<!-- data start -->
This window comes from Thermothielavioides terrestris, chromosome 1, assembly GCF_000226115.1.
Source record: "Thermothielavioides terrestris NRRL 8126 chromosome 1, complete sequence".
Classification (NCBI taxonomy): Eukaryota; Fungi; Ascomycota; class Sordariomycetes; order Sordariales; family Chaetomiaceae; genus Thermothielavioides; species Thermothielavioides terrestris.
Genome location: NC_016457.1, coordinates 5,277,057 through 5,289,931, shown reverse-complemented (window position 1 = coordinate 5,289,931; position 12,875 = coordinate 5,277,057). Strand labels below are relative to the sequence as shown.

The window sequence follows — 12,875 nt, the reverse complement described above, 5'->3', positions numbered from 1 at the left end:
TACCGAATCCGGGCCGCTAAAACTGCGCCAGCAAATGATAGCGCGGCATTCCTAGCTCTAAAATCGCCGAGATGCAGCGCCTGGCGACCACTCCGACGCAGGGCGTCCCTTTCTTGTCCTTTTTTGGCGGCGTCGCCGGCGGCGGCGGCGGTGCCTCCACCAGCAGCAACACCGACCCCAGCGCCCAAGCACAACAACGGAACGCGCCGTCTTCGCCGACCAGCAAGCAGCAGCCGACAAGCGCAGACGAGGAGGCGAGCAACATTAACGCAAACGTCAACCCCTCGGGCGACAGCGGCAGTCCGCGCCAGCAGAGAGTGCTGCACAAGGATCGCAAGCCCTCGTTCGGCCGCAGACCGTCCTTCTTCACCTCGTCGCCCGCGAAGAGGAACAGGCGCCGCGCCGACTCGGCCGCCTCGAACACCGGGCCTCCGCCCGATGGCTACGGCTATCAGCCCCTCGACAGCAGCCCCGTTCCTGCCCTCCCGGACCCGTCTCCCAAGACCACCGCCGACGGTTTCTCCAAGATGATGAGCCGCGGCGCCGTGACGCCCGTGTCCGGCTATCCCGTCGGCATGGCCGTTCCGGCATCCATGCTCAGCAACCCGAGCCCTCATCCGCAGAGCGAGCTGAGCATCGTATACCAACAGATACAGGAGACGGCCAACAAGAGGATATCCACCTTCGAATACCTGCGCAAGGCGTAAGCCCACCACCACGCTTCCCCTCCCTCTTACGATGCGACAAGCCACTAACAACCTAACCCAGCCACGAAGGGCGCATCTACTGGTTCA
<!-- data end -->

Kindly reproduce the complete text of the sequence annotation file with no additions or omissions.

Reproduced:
This window comes from Thermothielavioides terrestris, chromosome 1, assembly GCF_000226115.1.
Source record: "Thermothielavioides terrestris NRRL 8126 chromosome 1, complete sequence".
Classification (NCBI taxonomy): Eukaryota; Fungi; Ascomycota; class Sordariomycetes; order Sordariales; family Chaetomiaceae; genus Thermothielavioides; species Thermothielavioides terrestris.
Genome location: NC_016457.1, coordinates 5,277,057 through 5,289,931, shown reverse-complemented (window position 1 = coordinate 5,289,931; position 12,875 = coordinate 5,277,057). Strand labels below are relative to the sequence as shown.

The window sequence follows — 12,875 nt, the reverse complement described above, 5'->3', positions numbered from 1 at the left end:
TACCGAATCCGGGCCGCTAAAACTGCGCCAGCAAATGATAGCGCGGCATTCCTAGCTCTAAAATCGCCGAGATGCAGCGCCTGGCGACCACTCCGACGCAGGGCGTCCCTTTCTTGTCCTTTTTTGGCGGCGTCGCCGGCGGCGGCGGCGGTGCCTCCACCAGCAGCAACACCGACCCCAGCGCCCAAGCACAACAACGGAACGCGCCGTCTTCGCCGACCAGCAAGCAGCAGCCGACAAGCGCAGACGAGGAGGCGAGCAACATTAACGCAAACGTCAACCCCTCGGGCGACAGCGGCAGTCCGCGCCAGCAGAGAGTGCTGCACAAGGATCGCAAGCCCTCGTTCGGCCGCAGACCGTCCTTCTTCACCTCGTCGCCCGCGAAGAGGAACAGGCGCCGCGCCGACTCGGCCGCCTCGAACACCGGGCCTCCGCCCGATGGCTACGGCTATCAGCCCCTCGACAGCAGCCCCGTTCCTGCCCTCCCGGACCCGTCTCCCAAGACCACCGCCGACGGTTTCTCCAAGATGATGAGCCGCGGCGCCGTGACGCCCGTGTCCGGCTATCCCGTCGGCATGGCCGTTCCGGCATCCATGCTCAGCAACCCGAGCCCTCATCCGCAGAGCGAGCTGAGCATCGTATACCAACAGATACAGGAGACGGCCAACAAGAGGATATCCACCTTCGAATACCTGCGCAAGGCGTAAGCCCACCACCACGCTTCCCCTCCCTCTTACGATGCGACAAGCCACTAACAACCTAACCCAGCCACGAAGGGCGCATCTACTGGTTCA